A Big Deal with NBCi: iClips Video Messages
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Video streaming company iClips has unveiled a deal with NBCi.com that puts the iClips' streaming video tools in front of about 24 million viewers. The alliance also propels iClips' strategy of integrating its streaming video platform into other major Web plays.
Now, when users click on the communication page of NBCi.com (the portal prodigy of the broadcasting company), they are presented with iClips' tools for creating, sending, storing and sharing streaming video messages. Registered users can send the videos via the NBCi network, including the portal's personal homepages, classifieds and clubs sections.
Michael Diamant, iClips's chief executive, said the deal is a big step in the company's goals of making video an easy add to the usual text-only approach to online communications.
"We believe that it is only a matter of time before (more people) add video to web communications, such as auctions or product demos, along with text and pictures," said Diamant. "We are helping them manage the toolset. The infrastructure of delivering Web video exists. We take what's there and enable it for more users."
The alliance also helps NBCi build on its commitment to broadband development and offering uses that enhance NBCi members' experience, said Josh Mailman, vice president of product with NBCi. "We look forward to working with iClips to provide our users with the most dynamic communication tools available online."
Nick Fiore, vice president of marketing and business development with iClips, called the deal another milestone in its strategy of partnering with major Web companies.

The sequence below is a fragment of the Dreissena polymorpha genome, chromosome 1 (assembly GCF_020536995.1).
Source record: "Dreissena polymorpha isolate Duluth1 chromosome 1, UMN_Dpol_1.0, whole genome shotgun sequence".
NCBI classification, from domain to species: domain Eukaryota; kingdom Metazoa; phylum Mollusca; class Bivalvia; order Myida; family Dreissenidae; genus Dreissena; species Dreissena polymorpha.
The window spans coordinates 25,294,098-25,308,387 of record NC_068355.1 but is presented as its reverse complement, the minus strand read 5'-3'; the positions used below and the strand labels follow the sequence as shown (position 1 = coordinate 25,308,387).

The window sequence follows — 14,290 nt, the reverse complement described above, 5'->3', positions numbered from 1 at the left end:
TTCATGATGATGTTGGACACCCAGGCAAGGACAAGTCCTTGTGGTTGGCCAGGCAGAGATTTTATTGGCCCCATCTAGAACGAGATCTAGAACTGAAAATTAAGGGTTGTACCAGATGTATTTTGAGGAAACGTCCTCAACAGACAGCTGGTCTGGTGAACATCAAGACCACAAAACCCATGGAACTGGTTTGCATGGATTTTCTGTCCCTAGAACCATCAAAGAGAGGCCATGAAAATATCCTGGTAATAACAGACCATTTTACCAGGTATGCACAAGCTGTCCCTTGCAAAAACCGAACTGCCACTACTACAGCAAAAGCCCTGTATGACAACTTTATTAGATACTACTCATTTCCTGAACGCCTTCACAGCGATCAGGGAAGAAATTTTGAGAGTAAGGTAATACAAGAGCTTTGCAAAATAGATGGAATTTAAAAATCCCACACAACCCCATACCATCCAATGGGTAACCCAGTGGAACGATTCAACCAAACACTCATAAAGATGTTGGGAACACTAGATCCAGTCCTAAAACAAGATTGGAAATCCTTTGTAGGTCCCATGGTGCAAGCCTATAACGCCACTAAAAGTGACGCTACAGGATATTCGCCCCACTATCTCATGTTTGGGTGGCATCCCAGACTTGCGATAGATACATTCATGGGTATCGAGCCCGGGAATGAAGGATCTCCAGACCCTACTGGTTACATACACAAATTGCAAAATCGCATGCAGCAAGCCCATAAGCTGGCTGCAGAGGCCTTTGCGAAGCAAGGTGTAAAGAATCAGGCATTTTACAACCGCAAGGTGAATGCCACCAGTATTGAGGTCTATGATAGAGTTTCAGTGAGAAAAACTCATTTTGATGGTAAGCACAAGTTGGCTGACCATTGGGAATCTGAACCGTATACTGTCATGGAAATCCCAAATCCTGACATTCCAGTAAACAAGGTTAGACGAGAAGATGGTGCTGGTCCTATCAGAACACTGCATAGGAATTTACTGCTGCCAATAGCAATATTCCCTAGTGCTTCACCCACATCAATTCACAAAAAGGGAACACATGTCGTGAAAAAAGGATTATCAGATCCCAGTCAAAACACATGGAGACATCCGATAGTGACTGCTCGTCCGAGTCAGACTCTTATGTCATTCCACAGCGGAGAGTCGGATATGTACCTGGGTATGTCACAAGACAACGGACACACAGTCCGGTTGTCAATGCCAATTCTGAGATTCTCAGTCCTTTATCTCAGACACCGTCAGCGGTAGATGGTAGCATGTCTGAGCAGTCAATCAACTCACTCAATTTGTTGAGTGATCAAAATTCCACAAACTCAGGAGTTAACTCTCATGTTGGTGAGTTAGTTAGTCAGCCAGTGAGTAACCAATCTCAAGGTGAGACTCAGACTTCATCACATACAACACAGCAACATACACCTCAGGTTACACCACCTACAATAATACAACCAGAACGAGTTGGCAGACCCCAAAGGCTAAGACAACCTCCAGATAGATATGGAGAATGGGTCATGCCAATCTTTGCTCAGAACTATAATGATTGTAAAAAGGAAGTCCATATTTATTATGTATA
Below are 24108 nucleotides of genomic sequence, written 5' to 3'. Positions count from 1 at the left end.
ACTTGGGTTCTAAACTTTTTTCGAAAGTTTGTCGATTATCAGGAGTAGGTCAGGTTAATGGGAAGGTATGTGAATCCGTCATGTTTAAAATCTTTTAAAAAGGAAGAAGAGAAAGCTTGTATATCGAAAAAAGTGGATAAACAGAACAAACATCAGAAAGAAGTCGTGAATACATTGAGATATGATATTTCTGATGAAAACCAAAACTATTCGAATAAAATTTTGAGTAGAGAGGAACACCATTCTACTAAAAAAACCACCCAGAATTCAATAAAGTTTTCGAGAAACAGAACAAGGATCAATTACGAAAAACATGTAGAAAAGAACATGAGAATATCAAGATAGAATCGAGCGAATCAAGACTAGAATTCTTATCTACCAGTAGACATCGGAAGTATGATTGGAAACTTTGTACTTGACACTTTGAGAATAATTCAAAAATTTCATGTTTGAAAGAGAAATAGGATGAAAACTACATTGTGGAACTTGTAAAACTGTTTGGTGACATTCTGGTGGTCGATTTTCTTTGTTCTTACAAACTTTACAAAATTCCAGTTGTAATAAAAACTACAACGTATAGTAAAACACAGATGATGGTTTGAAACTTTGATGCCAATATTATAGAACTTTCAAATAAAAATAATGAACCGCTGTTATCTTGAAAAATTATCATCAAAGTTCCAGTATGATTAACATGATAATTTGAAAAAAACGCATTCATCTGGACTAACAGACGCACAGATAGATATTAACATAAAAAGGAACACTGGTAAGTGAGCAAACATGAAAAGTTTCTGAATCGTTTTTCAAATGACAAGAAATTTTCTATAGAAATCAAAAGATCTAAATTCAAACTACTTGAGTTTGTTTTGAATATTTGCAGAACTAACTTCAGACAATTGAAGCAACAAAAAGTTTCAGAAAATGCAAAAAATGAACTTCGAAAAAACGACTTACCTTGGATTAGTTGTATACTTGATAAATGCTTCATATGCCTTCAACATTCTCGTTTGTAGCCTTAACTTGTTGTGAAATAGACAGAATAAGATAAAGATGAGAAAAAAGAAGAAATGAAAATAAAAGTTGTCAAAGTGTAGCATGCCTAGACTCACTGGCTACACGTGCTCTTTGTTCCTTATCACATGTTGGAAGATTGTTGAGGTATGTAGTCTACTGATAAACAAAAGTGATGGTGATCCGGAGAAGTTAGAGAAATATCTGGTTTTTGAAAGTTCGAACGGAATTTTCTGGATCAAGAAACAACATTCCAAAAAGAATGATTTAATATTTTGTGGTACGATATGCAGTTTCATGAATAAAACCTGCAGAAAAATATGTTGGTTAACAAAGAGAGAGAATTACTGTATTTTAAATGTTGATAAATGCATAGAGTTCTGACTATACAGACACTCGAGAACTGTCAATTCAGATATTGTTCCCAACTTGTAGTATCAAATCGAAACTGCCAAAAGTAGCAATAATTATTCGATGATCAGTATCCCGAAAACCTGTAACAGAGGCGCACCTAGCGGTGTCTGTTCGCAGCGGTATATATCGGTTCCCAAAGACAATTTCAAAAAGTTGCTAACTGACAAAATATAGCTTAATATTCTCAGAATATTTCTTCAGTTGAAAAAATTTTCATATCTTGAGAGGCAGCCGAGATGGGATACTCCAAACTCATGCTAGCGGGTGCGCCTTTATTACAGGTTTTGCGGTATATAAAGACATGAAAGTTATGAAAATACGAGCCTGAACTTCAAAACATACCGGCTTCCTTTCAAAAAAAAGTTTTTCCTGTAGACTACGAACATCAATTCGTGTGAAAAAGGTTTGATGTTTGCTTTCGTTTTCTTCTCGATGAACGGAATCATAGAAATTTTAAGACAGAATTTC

"It's a great brand to be associated with and a huge vote of confidence for us, not just in the viability of our system from a technology standpoint, but in the viability of our business model," he said of the NBCi deal.
While primarily built on advertising, iClips' revenues also divide into two streams: banner ads that are built into the tools and revenues from using the tools to create streaming videos advertisements. Plus, the company has a premium service in which users can encode videos at a much higher speeds as well as use 100 megabytes of space for a fee of $9.95 a month. Also part of its revenue mix: e-commerce and licensing deals.
The 16 month-old company's business model has one fundamental appeal: user-generated content, said Fiore. This leads to lower fixed-costs compared to in-house production of content, which are bottom line attributes for higher margins and profits on a per-message basis, he added.
And as more consumers discover the joys of a high-speed Internet connection -- even if it means wading through the wait for a digital subscriber line connection -- both companies sense a long-awaited opportunity to find new markets, and advertisers, through enhanced media.
iClips secured a series A financing round of $4.4 million last year and used it to launch all of its products, including a browser-based producer tool that is billed as the only of its kind in the industry.